Thompson anonymously reviewed Gosse's Life and Letters of John Donne ('Mr Gosse's Life of Donne', Academy, 4 November 1899, pp. 505-6; given in The Real Robert Louis Stevenson, and Other Critical Essays, ed. T.L. Connolly, 1959, pp. 70-4).
[Thompson judges Gosse well qualified in various ways to be the biographer of Donne.]
In particular, his wide range of literary sympathy peculiarly fits him to point out both the derivations and the originality of Donne, most learned yet independent of writers.
A brilliant and unique figure is Donne. A Protestant Bishop, of stubborn Catholic stock; an amatory poet, full of mysticism and scholasticism; a wit, a courtier, a man of the world; to the last shrinking from the ecclesiastical state with the reluctant avoidance of a Thomas à Becket, yet ultimately the most famous of preachers and a voluminous theological writer; beginning with verse not doubtfully licentious, and ending with a death of ascetic piety.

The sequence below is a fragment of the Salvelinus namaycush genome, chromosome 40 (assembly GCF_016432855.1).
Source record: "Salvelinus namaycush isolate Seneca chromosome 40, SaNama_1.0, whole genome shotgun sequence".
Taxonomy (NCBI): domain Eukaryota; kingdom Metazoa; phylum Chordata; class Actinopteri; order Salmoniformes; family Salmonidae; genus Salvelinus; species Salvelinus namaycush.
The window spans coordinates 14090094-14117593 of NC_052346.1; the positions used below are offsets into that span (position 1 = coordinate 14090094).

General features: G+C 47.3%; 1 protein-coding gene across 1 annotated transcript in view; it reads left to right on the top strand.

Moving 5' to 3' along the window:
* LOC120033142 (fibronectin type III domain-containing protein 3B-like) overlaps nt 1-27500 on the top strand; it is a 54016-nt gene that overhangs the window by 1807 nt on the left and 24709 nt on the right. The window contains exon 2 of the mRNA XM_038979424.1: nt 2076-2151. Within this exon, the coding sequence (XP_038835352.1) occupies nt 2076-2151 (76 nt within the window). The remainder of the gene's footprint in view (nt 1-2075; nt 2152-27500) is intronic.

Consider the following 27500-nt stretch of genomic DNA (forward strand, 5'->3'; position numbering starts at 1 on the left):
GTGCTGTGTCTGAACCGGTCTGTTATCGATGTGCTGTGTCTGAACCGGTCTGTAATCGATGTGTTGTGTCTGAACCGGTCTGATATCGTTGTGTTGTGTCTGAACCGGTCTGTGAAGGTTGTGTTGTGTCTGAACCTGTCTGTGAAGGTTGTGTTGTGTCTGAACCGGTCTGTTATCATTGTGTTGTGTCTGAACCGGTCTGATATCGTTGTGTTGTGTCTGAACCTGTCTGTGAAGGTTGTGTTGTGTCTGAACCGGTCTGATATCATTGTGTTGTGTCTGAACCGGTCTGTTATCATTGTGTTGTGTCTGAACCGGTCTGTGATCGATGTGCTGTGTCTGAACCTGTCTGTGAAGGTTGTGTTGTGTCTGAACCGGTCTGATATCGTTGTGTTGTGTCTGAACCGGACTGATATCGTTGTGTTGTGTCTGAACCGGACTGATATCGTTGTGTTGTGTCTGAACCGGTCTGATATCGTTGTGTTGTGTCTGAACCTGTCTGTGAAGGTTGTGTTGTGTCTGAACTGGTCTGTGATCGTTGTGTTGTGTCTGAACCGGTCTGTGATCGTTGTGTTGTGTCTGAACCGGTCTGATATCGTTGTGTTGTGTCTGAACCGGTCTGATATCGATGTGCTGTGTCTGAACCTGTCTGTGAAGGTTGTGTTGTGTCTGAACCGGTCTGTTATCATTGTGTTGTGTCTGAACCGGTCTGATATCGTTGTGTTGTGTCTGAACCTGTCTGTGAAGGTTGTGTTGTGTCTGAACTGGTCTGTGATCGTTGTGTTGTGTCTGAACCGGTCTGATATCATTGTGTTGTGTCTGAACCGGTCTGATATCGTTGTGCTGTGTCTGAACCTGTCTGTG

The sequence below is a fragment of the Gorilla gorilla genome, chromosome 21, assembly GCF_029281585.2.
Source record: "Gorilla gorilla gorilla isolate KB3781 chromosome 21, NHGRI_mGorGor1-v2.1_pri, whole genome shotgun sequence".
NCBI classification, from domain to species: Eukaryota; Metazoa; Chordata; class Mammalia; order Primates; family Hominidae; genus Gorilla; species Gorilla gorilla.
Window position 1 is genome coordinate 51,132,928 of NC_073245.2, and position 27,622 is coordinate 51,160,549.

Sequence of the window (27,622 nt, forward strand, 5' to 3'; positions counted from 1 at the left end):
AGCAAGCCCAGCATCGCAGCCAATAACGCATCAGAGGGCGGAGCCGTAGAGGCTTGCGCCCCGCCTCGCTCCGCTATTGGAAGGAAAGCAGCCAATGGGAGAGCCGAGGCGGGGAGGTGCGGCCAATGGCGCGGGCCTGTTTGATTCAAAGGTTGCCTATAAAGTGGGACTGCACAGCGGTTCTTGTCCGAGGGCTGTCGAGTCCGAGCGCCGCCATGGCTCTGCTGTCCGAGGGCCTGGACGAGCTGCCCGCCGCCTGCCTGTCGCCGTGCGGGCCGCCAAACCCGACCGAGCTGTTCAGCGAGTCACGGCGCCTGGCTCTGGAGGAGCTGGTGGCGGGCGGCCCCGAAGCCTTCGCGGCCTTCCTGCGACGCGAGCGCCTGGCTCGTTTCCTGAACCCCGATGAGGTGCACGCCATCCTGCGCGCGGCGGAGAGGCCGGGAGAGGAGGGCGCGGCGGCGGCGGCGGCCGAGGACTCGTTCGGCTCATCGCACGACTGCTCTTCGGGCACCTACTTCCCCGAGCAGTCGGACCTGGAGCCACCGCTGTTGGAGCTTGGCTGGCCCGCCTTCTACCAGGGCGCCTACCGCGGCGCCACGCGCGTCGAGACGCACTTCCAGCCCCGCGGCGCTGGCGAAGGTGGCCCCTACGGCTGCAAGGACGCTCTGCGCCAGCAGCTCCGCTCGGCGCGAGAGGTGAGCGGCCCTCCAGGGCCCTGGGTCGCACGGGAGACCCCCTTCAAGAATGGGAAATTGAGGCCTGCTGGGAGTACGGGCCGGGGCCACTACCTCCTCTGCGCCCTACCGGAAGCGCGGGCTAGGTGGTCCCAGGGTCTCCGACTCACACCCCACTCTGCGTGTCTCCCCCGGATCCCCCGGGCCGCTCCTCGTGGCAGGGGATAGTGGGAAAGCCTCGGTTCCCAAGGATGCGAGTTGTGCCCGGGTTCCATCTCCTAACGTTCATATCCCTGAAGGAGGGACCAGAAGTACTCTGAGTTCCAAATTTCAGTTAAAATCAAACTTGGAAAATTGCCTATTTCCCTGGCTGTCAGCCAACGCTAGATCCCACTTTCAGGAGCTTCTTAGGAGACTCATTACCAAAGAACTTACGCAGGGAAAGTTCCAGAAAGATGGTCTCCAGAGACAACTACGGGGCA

[He speaks of Donne's family and upbringing, then goes on to discuss the early verse.]
Yet Donne's first poems were the reverse of what such influences might beget-they were satires, and among the very earliest of English satires, in the formal sense of the word. It was 1593, and he was then twenty; yet he was a satirist before Hall, and after the languid attempt of Lodge. Already he was himself, and utterly unlike the Spensers, Daniels, and the rest who furnished models for the young Shakespeare about this date. Mr Gosse's investigation as to the derivation of the satires therefore becomes of extreme interest. He shows that, probably owing to the authority exerted by the lectures of Casaubon at Geneva, Persius was the special model of the earlier English satirists. Moreover, it was Persius peculiarly understood. Crabbedness both of style and metre were supposed to be leading features of the old Roman poet, and therefore essential features of satire itself. It was accordingly of deliberate endeavour that Donne darkened his language and knotted his